A 1,000-Page Reminder That Energy and Foreign Affairs Can't Be Untangled

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A new look at how Henry Kissinger's State Department dealt with the energy crises of the 1970s.

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There are lots of reasons to support energy-technology research and commercialization, if you ask me. There are the climate risks. There are possible economic benefits of creating and selling new technologies. New energy technologies are also a good hedge against the problems that may/will come with the depletion of our existing conventional oil fields. And people all around the developing world could benefit from access to more energy to power lights, water systems, air conditioning, transportation and the like. 


But perhaps the reason for supporting new solutions to our old energy problems that gets underplayed most often by green-tech advocates is the role energy plays in shaping world affairs. The easy version of this argument is: OIL WARS! HUGO CHAVEZ! OPEC! The more nuanced story is that our need to extract and consume vast amounts of resources that sit underneath other countries makes things difficult for our diplomats sometimes.

The Atlantic's Alexis Madrigal in conversation with industry entrepreneurs shaping our future. See full coverage
When something goes awry in the relationship between the big-oil producers and the United States (or other powers), all hell breaks loose. In 1973, geopolitical (and perhaps economic) considerations pushed a group of Arab oil producers to decree an oil embargo. Dealing with the impacts of that decision consumed a big chunk of Henry Kissinger's time at the State Department as detailed in a just-released 1,000-page report from the Office of the Historian at the agency

The new monograph reveals in-depth conversation, memoranda, and other primary documents related to State's global program to deal with rising oil prices in an environment our previous policies had already shaped.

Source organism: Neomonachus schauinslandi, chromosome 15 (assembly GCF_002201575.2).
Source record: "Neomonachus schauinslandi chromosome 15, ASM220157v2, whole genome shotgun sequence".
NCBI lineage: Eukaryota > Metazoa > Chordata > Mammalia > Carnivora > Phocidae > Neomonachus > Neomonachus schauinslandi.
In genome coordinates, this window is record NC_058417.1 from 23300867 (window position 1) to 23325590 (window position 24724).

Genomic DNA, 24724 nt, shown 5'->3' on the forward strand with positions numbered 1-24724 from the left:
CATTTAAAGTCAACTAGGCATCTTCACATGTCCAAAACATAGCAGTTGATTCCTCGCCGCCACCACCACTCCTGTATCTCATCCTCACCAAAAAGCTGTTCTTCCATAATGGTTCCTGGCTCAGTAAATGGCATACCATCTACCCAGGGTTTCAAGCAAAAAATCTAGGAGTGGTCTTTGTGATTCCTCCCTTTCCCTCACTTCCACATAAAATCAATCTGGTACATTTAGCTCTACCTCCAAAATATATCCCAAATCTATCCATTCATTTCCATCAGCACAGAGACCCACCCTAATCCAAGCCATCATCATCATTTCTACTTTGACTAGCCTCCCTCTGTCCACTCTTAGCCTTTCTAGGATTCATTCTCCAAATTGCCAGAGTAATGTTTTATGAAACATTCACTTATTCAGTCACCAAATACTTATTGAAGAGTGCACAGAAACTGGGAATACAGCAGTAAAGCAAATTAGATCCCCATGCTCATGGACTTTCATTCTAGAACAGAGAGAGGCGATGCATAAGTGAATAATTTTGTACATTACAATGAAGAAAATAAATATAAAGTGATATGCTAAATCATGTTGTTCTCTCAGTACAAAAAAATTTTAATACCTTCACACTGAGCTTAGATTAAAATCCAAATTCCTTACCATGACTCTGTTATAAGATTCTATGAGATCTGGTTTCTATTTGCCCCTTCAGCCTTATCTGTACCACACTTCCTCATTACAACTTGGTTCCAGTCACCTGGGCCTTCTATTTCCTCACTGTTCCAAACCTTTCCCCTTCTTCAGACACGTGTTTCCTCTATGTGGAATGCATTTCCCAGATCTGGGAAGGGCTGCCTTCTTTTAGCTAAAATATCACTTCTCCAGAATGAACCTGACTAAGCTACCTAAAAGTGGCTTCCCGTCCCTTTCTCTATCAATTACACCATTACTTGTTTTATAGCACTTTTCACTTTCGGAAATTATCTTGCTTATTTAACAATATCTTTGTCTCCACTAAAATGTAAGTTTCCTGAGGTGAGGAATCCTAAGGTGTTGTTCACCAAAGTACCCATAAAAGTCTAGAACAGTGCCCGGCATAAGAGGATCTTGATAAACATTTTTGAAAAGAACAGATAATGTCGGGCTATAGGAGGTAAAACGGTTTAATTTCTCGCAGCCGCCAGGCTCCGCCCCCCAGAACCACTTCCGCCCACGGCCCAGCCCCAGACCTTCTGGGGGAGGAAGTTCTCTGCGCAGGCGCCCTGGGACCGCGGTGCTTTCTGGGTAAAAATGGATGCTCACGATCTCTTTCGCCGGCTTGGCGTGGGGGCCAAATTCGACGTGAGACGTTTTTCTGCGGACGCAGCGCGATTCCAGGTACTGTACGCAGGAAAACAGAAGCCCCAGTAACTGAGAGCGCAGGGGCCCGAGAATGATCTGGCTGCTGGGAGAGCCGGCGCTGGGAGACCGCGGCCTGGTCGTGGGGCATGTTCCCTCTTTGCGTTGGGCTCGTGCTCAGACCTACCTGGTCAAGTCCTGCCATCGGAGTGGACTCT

For example, there are 85 references to the U.S.-backed Shah of Iran, Mohammad Reza Pahlavi, who the US helped install in power through a coup of the democratically elected leader, Mohammad Mosaddegh. Why'd we throw Mosaddegh out of power? To oversimplify, he tried to nationalize the country's oil industry. Subsequently, the Shah was tossed out during the Iranian revolution, and that's how the country's Islamists came to power. All of this history is a bit too pat, of course, but that's at least the sequence of events. Energy and our foreign policy are permanently entangled. 

These are the kinds of soft costs (not to mention ethical quandaries) that rarely make it on to the spreadsheets that calculate the price of US dependence on foreign fuel. And I'd only point out that greens have never adequately exploited the national security angles to domestic energy production; perhaps there is something in its bald nationalism that cuts rubs many earth-minded people the wrong way.
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Alexis C. Madrigal

Alexis Madrigal is the deputy editor of TheAtlantic.com. He's the author of Powering the Dream: The History and Promise of Green Technology. More

The New York Observer has called Madrigal "for all intents and purposes, the perfect modern reporter." He co-founded Longshot magazine, a high-speed media experiment that garnered attention from The New York Times, The Wall Street Journal, and the BBC. While at Wired.com, he built Wired Science into one of the most popular blogs in the world. The site was nominated for best magazine blog by the MPA and best science Web site in the 2009 Webby Awards. He also co-founded Haiti ReWired, a groundbreaking community dedicated to the discussion of technology, infrastructure, and the future of Haiti.

He's spoken at Stanford, CalTech, Berkeley, SXSW, E3, and the National Renewable Energy Laboratory, and his writing was anthologized in Best Technology Writing 2010 (Yale University Press).

Madrigal is a visiting scholar at the University of California at Berkeley's Office for the History of Science and Technology. Born in Mexico City, he grew up in the exurbs north of Portland, Oregon, and now lives in Oakland.

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